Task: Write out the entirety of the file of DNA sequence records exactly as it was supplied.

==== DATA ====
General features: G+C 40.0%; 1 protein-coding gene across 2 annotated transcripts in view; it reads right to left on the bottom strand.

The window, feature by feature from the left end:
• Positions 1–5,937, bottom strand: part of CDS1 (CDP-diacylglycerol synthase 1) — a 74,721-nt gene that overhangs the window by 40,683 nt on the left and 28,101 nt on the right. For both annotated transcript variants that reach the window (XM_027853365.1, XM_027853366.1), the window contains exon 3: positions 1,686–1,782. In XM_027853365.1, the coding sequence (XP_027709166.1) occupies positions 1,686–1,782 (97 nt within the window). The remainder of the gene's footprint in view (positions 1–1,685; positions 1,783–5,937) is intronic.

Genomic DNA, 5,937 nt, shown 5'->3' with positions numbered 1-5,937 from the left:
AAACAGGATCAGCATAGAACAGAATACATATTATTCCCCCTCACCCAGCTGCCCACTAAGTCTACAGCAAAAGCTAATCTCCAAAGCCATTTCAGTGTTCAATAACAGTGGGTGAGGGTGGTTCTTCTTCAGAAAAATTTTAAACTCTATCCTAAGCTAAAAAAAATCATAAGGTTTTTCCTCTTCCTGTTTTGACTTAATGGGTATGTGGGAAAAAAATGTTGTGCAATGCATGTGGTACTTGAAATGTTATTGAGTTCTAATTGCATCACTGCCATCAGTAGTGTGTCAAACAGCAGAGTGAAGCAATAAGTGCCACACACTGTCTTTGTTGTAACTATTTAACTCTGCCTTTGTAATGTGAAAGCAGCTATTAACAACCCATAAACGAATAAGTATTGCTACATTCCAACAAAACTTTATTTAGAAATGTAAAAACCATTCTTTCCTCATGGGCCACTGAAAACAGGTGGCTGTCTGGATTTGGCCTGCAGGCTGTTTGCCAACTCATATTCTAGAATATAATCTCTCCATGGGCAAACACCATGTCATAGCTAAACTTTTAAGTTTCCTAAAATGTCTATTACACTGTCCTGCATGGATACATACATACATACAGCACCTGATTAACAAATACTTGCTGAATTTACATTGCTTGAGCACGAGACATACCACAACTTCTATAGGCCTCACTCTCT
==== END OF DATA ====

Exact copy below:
General features: G+C 40.0%; 1 protein-coding gene across 2 annotated transcripts in view; it reads right to left on the bottom strand.

The window, feature by feature from the left end:
• Positions 1–5,937, bottom strand: part of CDS1 (CDP-diacylglycerol synthase 1) — a 74,721-nt gene that overhangs the window by 40,683 nt on the left and 28,101 nt on the right. For both annotated transcript variants that reach the window (XM_027853365.1, XM_027853366.1), the window contains exon 3: positions 1,686–1,782. In XM_027853365.1, the coding sequence (XP_027709166.1) occupies positions 1,686–1,782 (97 nt within the window). The remainder of the gene's footprint in view (positions 1–1,685; positions 1,783–5,937) is intronic.

Genomic DNA, 5,937 nt, shown 5'->3' with positions numbered 1-5,937 from the left:
AAACAGGATCAGCATAGAACAGAATACATATTATTCCCCCTCACCCAGCTGCCCACTAAGTCTACAGCAAAAGCTAATCTCCAAAGCCATTTCAGTGTTCAATAACAGTGGGTGAGGGTGGTTCTTCTTCAGAAAAATTTTAAACTCTATCCTAAGCTAAAAAAAATCATAAGGTTTTTCCTCTTCCTGTTTTGACTTAATGGGTATGTGGGAAAAAAATGTTGTGCAATGCATGTGGTACTTGAAATGTTATTGAGTTCTAATTGCATCACTGCCATCAGTAGTGTGTCAAACAGCAGAGTGAAGCAATAAGTGCCACACACTGTCTTTGTTGTAACTATTTAACTCTGCCTTTGTAATGTGAAAGCAGCTATTAACAACCCATAAACGAATAAGTATTGCTACATTCCAACAAAACTTTATTTAGAAATGTAAAAACCATTCTTTCCTCATGGGCCACTGAAAACAGGTGGCTGTCTGGATTTGGCCTGCAGGCTGTTTGCCAACTCATATTCTAGAATATAATCTCTCCATGGGCAAACACCATGTCATAGCTAAACTTTTAAGTTTCCTAAAATGTCTATTACACTGTCCTGCATGGATACATACATACATACAGCACCTGATTAACAAATACTTGCTGAATTTACATTGCTTGAGCACGAGACATACCACAACTTCTATAGGCCTCACTCTCT